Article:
Social Inclusion in Action

by on April 21, 2015

With First Grade, Mrs. Amanda Mutrux

News from Apr. 22nd 2015

 

I hope that many of you enjoyed Kim John Payne’s recent lecture.  He is the author of the book Simplicity Parenting, as well as the creator of the Social Inclusion Approach we are implementing at our school.

The work of the approach is evident in Ms. Mutrux’s First Grade class.  She is using the DADD method created by Kim John Payne to handle both simple and more complex issues between children as they arise.

D: Disapprove

A: Affirm

D: Discover

D: Do-Over

Below is a description of DADD from Emerson Waldorf School who have The Social Inclusion Approach firmly rooted in their community.

  • First… Disapprove
    Begin by expressing clear disapproval for the action, “It is hurtful to behave as you did.” “We don’t speak that way in our family/class.” Speak with quiet directness. Mean it.
  • And… Affirm
    We know that we are supposed to separate a child’s actions from his/her whole being but it’s not always easy. To achieve this disapproval needs to be followed up right way by an affirmation…”You hardly ever speak like that.” “So often you say helpful things.”
  • Then… Discover
    Then the adult discovers what the subtle issues are. “What’s up?” “Something must be bothering you.” This question must come at the right time to get an honest response.  (This is the step that most of us miss, but is where the most fertile ground for healing is.)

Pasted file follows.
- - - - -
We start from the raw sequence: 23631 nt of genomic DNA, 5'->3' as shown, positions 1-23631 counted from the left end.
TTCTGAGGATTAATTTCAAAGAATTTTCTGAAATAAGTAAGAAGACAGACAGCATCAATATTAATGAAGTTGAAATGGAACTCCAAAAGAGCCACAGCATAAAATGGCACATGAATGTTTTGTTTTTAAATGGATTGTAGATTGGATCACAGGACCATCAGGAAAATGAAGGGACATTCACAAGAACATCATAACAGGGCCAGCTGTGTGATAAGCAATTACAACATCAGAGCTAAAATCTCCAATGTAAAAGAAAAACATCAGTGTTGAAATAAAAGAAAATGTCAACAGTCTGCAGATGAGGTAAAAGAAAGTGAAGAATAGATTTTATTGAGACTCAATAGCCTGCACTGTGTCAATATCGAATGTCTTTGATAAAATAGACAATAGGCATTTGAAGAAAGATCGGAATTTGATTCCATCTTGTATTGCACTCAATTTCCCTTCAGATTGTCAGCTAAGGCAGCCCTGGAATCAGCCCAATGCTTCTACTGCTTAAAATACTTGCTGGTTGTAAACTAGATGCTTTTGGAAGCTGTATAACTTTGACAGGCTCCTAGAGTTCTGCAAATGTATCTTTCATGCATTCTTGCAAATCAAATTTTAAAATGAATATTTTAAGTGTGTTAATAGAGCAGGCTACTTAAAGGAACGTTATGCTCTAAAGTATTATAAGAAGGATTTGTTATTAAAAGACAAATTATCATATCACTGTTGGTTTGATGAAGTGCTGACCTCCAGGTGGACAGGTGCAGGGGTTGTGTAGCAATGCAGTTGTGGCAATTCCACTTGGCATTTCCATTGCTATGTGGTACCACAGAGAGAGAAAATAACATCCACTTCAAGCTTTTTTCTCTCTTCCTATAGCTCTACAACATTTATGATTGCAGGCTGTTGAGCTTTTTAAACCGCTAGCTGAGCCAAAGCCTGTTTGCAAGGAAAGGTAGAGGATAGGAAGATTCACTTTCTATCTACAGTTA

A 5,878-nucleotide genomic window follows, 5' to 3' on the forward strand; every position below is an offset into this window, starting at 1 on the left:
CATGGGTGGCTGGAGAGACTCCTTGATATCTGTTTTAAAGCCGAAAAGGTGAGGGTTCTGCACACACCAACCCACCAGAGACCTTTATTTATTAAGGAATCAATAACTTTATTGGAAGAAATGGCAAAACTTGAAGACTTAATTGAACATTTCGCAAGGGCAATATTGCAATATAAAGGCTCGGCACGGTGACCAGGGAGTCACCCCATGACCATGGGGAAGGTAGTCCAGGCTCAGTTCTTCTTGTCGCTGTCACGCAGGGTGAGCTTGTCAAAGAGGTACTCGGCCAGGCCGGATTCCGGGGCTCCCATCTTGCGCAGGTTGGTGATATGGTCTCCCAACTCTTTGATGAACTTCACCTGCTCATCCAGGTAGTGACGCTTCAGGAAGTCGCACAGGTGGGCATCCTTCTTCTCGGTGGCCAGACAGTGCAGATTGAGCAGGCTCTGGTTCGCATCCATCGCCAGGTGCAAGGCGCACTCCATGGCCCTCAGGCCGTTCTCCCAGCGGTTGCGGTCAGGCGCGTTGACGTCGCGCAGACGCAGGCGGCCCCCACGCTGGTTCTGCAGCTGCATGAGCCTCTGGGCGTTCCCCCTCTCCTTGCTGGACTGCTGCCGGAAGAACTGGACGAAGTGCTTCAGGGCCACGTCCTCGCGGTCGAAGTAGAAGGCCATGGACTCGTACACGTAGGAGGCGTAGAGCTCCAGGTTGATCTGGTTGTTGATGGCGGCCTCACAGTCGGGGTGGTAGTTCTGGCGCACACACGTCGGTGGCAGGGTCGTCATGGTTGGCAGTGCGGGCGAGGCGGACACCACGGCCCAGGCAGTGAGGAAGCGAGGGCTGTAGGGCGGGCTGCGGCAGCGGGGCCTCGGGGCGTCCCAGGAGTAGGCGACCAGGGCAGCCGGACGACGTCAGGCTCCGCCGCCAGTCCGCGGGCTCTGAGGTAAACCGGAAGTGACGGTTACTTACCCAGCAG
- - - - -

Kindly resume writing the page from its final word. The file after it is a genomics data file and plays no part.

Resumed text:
• Finally… Do-over
    When the issue is clarified the adult can help the child to do over. “Let’s work out a way to say what you need to say without being hurtful,” or “You’ll need to apologize for the words you used but then say you can say what that is bothering you.” In thus way we honor everyone’s needs while acknowledging our responsibilities toward others.

This tool can be used to deal with a simple clash between children, or it can be used over the space of days when the issue is more complex. The aim of learning this strategy is that when the children need help, you will be able to intervene with quiet confidence without seeming to be on anybody’s side. Because only one out of every ten put-downs is actually witnessed by adults it’s important to speak up when the opportunity presents itself. When we are silent we are implicitly condoning the behaviors we witness.

I have been using this at home as well.  As Kim John Payne has said, when parents and teachers are working together, we hold the child in a space of healing where it is safe to make mistakes, learn, and grow!  It really is quite effective and simple.

 

With Gratitude,

Cate Schweikert

First Grade Parent

Communications Team

Find more like this: Social inclusion program

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